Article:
THISDAY sources were also of the view that now that the Pandora’s Box has been opened, even if those identified are not indicted immediately, they would certainly lose the trust and confidence of the president, who was said to believe everything the NIA DG has so far submitted to the panel.
Sources believe that if the vice-president sustains the pace and approach to this particular assignment without fear or favour, it would be a major breakthrough in the anti-graft war.
Another source in the presidency who spoke to THISDAY, also confirmed that Okeâ€™s testimony and outcome of the panelâ€™s investigations have caused disquiet among the nationâ€™s intelligence agencies which are now afraid it could undermine national security.
One critical area the spy agencies sense might be adversely affected, intelligence sources said on Sunday, is the extant stipluation that forbids the external audit of intelligence agencies.
According to Paragraph 12 (1) and (2) of the Nigerian Intelligence Agency Instrument No 1, made under the National Security Agencies (NSA) Act, 1986, the accounts of the spy agency is prohibited from external audit as the DG accounts directly to the president.
Other intelligence agencies, including the Department of State Services (DSS) also have similar instruments insulating them from external audit of their finances.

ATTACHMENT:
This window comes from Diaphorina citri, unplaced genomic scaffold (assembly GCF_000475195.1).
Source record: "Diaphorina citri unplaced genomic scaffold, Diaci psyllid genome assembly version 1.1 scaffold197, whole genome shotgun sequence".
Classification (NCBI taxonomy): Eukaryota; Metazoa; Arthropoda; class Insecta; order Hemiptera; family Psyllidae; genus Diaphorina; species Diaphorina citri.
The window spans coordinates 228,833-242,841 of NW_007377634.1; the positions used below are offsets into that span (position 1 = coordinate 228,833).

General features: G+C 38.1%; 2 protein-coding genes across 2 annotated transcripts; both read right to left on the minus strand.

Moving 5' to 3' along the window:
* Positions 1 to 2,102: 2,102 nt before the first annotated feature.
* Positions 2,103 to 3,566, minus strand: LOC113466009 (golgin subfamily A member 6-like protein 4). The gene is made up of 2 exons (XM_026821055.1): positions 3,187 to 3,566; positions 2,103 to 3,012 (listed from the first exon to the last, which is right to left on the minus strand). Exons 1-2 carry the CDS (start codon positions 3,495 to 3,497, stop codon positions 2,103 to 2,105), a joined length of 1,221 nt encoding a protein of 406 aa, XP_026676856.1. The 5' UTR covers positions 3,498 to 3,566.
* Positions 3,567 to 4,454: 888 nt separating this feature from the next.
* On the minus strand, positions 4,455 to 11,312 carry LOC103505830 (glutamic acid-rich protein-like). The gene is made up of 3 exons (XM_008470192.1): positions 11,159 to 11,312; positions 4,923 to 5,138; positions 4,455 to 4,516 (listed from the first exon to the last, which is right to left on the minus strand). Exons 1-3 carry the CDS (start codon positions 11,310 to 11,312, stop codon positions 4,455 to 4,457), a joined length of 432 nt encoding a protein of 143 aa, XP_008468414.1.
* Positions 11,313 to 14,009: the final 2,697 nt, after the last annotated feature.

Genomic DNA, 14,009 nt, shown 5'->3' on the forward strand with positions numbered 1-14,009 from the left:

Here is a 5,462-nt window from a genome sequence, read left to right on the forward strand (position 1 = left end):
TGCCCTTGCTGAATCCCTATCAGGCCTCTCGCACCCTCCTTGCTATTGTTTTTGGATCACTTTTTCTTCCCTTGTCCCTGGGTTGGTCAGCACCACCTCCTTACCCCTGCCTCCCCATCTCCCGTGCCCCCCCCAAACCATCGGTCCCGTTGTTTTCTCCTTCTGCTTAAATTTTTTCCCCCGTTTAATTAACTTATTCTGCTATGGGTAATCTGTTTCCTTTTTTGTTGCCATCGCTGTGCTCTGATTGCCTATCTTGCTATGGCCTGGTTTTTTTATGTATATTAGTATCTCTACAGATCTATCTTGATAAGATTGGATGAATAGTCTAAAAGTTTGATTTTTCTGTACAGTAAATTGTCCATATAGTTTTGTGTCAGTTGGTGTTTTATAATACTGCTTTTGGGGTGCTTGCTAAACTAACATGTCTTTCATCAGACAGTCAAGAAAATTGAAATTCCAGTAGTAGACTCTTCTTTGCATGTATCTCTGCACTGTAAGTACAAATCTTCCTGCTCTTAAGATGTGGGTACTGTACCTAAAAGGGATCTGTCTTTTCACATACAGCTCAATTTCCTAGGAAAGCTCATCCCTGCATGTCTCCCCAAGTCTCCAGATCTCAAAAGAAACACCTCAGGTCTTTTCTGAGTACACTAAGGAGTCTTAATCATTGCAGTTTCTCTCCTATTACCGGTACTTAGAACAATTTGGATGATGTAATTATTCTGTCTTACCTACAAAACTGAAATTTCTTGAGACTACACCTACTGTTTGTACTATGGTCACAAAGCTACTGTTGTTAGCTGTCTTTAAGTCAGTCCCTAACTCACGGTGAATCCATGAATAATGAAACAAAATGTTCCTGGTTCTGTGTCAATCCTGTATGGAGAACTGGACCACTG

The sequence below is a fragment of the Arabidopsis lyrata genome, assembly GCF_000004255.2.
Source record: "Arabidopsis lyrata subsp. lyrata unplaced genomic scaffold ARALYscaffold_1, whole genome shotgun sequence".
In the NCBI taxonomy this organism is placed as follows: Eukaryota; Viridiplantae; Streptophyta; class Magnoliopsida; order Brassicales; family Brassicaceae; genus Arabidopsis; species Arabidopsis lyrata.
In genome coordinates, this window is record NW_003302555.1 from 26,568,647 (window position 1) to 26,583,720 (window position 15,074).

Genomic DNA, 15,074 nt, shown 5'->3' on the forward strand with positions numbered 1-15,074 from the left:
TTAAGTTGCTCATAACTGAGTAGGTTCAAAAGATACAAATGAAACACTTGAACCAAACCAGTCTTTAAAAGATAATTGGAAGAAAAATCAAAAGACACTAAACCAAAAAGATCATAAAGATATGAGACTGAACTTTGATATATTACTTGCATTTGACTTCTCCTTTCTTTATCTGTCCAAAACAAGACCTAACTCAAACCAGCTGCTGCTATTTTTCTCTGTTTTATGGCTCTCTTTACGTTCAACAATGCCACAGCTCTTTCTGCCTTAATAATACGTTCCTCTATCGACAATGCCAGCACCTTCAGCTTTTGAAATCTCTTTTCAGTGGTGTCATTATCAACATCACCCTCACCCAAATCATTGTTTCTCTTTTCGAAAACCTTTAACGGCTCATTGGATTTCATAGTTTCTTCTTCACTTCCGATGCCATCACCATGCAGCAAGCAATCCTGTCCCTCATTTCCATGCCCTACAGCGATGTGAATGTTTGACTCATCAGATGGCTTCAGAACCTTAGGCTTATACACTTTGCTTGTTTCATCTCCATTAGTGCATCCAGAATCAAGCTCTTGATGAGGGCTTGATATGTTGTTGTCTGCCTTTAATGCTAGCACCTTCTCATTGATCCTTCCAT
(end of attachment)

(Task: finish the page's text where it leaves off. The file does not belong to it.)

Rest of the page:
Intelligence sources said, however, that given Osinbajoâ€™s disposition so far, he might recommend a review of the law to bring it in line with the normal accounting standards and procedures.
â€œThis could undermine intelligence operations and jeopardise our national security,â€ a source said.
THISDAY sources said on Sunday that the issue has already caused a disagreement between the vice-president and the AGF.
During his grilling last Monday, Oke was said to have objected to a suggestion by Osinbajo that NIAâ€™s accounts should be audited by external auditors to ascertain the probity of the agencyâ€™s finances.
While Malami was said to have agreed with Oke that such an inquiry would contravene the NSA Act, Osinbajo was said to have contended that the Act was inferior to the 1999 Constitution.
The vice-president, however, prevailed as a team of auditors were said to have visited the NIA headquarters in Abuja on Friday to pry into the agencyâ€™s books.
This, an intelligence officer said, has been unsettling to the spy chiefs in the country. â€œWhat has happened is like the FBI investigating the accounts of the CIA,â€ he said, explaining that it was strange.
THISDAY sources said following the insistence of Oke that his operations and the unusual handling of the N13.3 billion was in keeping with the opaque nature of intelligence organisations worldwide, the committee might summon the Director-General of the DSS, Mr. Lawal Daura, to testify and update it on intelligence financial accounting.